martes, 11 de noviembre de 2014

THE PAST PERFECT CONTINUOUS & THE NARRATIVE TENSES.





NARRATIVE TENSES 
Copyright EOI de Mieres, Asturias

 
1. The Past Simple
The Past Simple is used to narrate past events in chronological order:

Alice left her family home in the morning and moved to the big city. What a busy day it was! She sat and looked at the cosy living room around her. At last the house was hers. She gazed out at the London skyline with awe.
 

2. The Past Perfect
The Past Perfect is used to express an action that happened before a definite time in the past.
A writer can use it to re-order the events of a narrative for dramatic effect:

Alice sat and looked at the cosy living room around her. At last the house was hers. What a
busy day it had been! She had left her family home in the morning and had moved to the big
city. She gazed at the London skyline with awe.
 
Notice that had need not be repeated if the subject of both verbs is the same:

She had said goodbye to her mother and (had) caught the train to London.
 
It is not always essential to use the Past Perfect. If it is clear that the events described in the time clause took place before the one in the main clause, the Past Simple can be used.
 
After she said goodbye to her mother, she caught the train to London.
 
If it is important to show that the first action was completed before the second one began, the Past Perfect must be used.

When she had raised sufficient capital, she put in an offer on the house.
 
For reasons of style, it is unwise (and unnecessary) to have to many verbs in the Past Perfect one after another. Once the time aspect of 'past in the past' has been established, the Past Simple can be used as long as there is no ambiguity.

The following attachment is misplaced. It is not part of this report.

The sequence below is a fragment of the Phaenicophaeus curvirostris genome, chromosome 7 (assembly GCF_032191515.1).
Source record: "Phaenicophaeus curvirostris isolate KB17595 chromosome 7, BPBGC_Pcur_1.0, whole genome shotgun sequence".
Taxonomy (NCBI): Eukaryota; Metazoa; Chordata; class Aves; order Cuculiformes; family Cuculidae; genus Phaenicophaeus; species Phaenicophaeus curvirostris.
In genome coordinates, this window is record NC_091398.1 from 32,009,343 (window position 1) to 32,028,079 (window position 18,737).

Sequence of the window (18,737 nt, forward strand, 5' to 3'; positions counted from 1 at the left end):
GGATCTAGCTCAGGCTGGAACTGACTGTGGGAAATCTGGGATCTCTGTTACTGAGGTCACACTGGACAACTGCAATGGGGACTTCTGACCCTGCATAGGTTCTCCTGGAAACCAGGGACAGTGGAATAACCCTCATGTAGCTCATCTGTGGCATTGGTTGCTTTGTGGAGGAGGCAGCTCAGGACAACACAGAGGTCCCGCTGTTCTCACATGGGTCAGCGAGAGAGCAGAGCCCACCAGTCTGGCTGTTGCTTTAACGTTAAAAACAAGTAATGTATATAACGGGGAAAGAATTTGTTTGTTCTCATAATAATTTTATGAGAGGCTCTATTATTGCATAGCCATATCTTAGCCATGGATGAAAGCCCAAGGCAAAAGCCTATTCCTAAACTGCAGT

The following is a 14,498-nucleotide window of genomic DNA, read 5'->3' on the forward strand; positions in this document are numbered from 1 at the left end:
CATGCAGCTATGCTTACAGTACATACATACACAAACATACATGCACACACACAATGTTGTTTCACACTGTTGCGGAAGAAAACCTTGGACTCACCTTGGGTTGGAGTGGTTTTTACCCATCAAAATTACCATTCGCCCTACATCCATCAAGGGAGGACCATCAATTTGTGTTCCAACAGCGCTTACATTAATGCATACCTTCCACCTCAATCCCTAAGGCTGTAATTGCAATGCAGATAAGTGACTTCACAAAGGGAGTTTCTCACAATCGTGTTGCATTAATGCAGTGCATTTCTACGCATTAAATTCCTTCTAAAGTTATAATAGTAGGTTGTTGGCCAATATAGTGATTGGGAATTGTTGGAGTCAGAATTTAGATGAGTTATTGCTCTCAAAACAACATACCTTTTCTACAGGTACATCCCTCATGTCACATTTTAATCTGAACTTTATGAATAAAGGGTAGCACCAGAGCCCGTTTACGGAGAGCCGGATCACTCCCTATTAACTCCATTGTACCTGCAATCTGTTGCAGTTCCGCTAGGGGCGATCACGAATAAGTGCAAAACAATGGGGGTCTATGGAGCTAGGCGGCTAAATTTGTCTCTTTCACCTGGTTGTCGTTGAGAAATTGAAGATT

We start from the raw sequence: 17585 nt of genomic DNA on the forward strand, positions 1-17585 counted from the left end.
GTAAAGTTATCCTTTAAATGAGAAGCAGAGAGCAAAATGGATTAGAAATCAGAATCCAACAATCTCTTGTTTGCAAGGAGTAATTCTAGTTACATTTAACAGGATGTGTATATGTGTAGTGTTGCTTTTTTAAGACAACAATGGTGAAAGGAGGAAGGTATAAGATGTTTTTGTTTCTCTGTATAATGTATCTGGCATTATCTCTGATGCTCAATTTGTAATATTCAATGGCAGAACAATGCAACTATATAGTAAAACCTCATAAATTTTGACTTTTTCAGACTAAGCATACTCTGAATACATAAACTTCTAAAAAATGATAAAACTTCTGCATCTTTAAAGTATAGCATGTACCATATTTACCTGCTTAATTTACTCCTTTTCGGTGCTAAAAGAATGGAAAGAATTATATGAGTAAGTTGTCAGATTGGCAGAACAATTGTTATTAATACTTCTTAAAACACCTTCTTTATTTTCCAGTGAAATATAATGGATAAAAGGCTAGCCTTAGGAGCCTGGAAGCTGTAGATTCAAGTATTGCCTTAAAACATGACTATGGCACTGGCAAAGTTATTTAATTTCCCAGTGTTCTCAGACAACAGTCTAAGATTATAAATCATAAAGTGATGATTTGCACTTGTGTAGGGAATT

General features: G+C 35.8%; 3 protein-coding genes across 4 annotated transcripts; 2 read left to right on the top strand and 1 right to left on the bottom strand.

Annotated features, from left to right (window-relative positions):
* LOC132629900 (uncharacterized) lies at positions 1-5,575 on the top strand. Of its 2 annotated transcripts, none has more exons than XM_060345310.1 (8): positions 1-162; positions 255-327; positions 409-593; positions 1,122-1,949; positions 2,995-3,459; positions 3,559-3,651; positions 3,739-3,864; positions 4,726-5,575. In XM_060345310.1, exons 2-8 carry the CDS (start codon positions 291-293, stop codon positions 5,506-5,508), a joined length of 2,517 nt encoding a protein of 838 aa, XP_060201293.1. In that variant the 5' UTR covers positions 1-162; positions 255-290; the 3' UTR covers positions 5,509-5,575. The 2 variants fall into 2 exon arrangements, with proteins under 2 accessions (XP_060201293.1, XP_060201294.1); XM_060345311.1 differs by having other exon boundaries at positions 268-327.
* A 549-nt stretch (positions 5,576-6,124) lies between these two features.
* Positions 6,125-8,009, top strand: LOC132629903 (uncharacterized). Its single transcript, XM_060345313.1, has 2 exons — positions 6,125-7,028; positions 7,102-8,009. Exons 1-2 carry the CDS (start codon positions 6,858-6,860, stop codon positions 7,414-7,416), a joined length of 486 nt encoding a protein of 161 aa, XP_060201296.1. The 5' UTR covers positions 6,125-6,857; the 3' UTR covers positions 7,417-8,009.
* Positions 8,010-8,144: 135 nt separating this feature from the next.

The furniture suited the room perfectly. She had been to auction rooms looking for just the right period pieces, and had found some excellent examples of Regency workmanship. She bought them at good prices, and didn't pay more than five hundred pounds for anything.
 
 
3. The Past Continuous and the Past Perfect Continuous.
The Past Continuous and the Past Perfect Continuous (as with all continuous tenses) express
ideas of activity in progress or repeated activity.
 
She was wearing a green velvet dress.
She was hoping the phone would ring.
She had been arranging and rearranging the rooms for weeks.
 
4. Past Simple, used to, and would for past habits
 
Used to can be used to express past habits and states:
We used to go out a lot. (habit)
He used to be very short tempered. (state)

Would can express typical behaviour. Whereas used to is quite factual, would looks at past
habits rather nostalgically.
We had some lovely holidays by the sea when I was young. We'd spend the day collecting seashells, or we'd go for long walks on the cliffs.
Would can not be used to express past states.(We cannot say *He'd live in a lovely cottage .)
If the past action happened only once (and is therefore not a habit), the Simple Past must be used.

5. 'At the beginning', 'In the end' etc.
 
The words and expressions that tell us when something happens in a story are not all used in quite the same way.
At the beginning (of the story) tells us the chronological point.
In the beginning and at first suggest a contrast later. We expect to hear but later the
circumstances changed.
At the end of (the story) tells us the chronological point.
In the end suggests a contrast earlier. Before, there were problems and uncertainty.
Finally and eventually suggest a long wait. (Finally usually comes before the verb.) The
outcome may be positive or negative.
At last suggests a very long wait. The outcome is positive.

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